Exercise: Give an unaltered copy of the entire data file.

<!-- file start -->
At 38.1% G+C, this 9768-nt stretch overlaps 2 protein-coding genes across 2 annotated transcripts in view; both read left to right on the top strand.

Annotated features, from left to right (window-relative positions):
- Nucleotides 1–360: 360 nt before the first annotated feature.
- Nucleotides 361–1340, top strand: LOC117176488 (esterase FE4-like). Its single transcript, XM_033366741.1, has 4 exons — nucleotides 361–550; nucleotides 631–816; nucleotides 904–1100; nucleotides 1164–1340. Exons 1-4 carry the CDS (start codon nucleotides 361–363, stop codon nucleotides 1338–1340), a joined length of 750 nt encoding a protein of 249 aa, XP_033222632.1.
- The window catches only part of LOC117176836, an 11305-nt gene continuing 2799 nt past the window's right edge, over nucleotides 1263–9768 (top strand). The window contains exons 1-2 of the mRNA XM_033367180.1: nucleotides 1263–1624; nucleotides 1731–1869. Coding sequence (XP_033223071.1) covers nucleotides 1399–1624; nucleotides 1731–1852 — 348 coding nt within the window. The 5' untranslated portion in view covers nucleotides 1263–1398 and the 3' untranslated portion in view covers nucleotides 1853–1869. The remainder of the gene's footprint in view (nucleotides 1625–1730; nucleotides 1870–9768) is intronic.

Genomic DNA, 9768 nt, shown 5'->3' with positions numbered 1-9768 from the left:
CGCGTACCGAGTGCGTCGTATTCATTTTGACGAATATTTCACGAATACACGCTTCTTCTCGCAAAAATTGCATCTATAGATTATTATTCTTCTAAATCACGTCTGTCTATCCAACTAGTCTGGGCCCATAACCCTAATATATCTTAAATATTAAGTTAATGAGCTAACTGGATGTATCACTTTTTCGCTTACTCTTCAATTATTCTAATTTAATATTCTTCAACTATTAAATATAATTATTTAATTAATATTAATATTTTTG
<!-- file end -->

At 38.1% G+C, this 9768-nt stretch overlaps 2 protein-coding genes across 2 annotated transcripts in view; both read left to right on the top strand.

Annotated features, from left to right (window-relative positions):
- Nucleotides 1–360: 360 nt before the first annotated feature.
- Nucleotides 361–1340, top strand: LOC117176488 (esterase FE4-like). Its single transcript, XM_033366741.1, has 4 exons — nucleotides 361–550; nucleotides 631–816; nucleotides 904–1100; nucleotides 1164–1340. Exons 1-4 carry the CDS (start codon nucleotides 361–363, stop codon nucleotides 1338–1340), a joined length of 750 nt encoding a protein of 249 aa, XP_033222632.1.
- The window catches only part of LOC117176836, an 11305-nt gene continuing 2799 nt past the window's right edge, over nucleotides 1263–9768 (top strand). The window contains exons 1-2 of the mRNA XM_033367180.1: nucleotides 1263–1624; nucleotides 1731–1869. Coding sequence (XP_033223071.1) covers nucleotides 1399–1624; nucleotides 1731–1852 — 348 coding nt within the window. The 5' untranslated portion in view covers nucleotides 1263–1398 and the 3' untranslated portion in view covers nucleotides 1853–1869. The remainder of the gene's footprint in view (nucleotides 1625–1730; nucleotides 1870–9768) is intronic.

Genomic DNA, 9768 nt, shown 5'->3' with positions numbered 1-9768 from the left:
CGCGTACCGAGTGCGTCGTATTCATTTTGACGAATATTTCACGAATACACGCTTCTTCTCGCAAAAATTGCATCTATAGATTATTATTCTTCTAAATCACGTCTGTCTATCCAACTAGTCTGGGCCCATAACCCTAATATATCTTAAATATTAAGTTAATGAGCTAACTGGATGTATCACTTTTTCGCTTACTCTTCAATTATTCTAATTTAATATTCTTCAACTATTAAATATAATTATTTAATTAATATTAATATTTTTG